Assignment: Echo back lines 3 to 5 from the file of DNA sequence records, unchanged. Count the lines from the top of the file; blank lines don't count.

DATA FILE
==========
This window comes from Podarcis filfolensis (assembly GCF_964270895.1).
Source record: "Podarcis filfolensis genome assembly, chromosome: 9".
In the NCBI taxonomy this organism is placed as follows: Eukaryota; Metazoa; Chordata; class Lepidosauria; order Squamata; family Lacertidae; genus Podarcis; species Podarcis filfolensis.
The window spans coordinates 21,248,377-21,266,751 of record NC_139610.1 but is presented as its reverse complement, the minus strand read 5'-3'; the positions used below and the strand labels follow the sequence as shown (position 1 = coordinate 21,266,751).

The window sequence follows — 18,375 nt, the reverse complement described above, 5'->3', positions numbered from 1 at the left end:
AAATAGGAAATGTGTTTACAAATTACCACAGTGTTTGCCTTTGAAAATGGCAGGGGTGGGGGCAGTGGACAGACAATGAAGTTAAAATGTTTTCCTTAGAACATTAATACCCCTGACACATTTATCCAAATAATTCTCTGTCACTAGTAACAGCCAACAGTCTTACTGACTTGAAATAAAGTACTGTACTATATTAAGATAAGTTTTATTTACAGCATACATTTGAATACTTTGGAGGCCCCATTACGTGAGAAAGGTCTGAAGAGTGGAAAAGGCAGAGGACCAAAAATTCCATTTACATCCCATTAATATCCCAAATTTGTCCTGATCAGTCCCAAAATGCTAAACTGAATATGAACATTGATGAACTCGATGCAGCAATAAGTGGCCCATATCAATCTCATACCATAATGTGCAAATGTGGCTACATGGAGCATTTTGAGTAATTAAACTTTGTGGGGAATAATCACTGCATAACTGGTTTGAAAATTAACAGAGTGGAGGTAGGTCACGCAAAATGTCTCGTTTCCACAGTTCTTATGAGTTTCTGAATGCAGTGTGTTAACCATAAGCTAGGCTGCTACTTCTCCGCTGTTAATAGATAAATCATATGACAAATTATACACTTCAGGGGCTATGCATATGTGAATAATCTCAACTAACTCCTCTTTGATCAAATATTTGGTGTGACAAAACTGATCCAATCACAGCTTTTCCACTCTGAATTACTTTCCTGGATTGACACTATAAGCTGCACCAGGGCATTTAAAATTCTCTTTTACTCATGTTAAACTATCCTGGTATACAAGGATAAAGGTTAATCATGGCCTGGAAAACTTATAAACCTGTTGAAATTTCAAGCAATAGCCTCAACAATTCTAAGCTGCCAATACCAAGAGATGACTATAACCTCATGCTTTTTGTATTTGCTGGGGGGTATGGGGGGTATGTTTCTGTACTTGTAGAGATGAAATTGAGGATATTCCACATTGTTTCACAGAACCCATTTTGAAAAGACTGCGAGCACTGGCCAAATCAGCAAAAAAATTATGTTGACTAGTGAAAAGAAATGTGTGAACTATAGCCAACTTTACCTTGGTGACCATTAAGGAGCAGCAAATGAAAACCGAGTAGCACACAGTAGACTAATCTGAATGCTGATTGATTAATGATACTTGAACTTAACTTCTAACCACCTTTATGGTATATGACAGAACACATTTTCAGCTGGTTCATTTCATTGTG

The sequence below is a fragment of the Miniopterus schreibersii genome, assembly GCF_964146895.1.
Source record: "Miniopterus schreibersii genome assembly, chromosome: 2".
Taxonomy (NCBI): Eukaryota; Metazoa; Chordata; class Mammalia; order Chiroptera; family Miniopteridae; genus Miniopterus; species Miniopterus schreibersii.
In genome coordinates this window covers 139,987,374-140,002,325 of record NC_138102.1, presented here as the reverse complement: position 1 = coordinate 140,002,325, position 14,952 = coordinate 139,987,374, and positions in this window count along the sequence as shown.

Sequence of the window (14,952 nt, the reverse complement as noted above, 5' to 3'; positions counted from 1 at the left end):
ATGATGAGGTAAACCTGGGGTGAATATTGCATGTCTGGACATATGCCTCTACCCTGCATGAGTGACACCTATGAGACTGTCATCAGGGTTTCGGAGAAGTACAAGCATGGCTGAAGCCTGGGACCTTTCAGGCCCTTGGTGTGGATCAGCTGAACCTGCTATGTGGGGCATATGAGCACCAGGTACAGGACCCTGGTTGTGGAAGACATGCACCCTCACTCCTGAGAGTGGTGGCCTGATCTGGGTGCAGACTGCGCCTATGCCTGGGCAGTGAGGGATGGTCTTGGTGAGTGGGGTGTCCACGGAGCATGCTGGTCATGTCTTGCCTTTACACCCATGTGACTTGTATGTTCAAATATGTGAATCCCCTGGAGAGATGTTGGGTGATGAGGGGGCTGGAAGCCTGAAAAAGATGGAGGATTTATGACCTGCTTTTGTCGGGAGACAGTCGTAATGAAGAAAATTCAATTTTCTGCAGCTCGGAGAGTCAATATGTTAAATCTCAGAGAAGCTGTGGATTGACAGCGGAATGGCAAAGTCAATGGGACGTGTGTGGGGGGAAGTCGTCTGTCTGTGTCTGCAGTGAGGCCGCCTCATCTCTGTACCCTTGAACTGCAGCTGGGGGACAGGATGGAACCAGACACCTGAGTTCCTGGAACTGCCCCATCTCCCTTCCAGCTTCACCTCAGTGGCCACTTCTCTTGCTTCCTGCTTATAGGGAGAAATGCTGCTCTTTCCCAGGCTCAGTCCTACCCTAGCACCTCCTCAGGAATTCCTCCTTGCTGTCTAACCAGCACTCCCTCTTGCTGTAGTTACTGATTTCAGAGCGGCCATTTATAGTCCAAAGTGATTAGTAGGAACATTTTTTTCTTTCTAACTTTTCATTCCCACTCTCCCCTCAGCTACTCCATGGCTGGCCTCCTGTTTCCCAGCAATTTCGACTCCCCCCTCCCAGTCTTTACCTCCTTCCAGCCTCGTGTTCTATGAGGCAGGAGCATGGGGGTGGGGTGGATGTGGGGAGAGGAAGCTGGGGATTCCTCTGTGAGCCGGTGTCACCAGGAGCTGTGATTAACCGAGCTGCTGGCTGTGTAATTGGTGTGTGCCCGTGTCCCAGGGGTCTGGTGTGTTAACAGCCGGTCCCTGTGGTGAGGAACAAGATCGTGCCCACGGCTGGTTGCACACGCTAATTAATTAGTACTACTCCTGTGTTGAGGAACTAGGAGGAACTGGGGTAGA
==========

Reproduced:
In the NCBI taxonomy this organism is placed as follows: Eukaryota; Metazoa; Chordata; class Lepidosauria; order Squamata; family Lacertidae; genus Podarcis; species Podarcis filfolensis.
The window spans coordinates 21,248,377-21,266,751 of record NC_139610.1 but is presented as its reverse complement, the minus strand read 5'-3'; the positions used below and the strand labels follow the sequence as shown (position 1 = coordinate 21,266,751).

The window sequence follows — 18,375 nt, the reverse complement described above, 5'->3', positions numbered from 1 at the left end: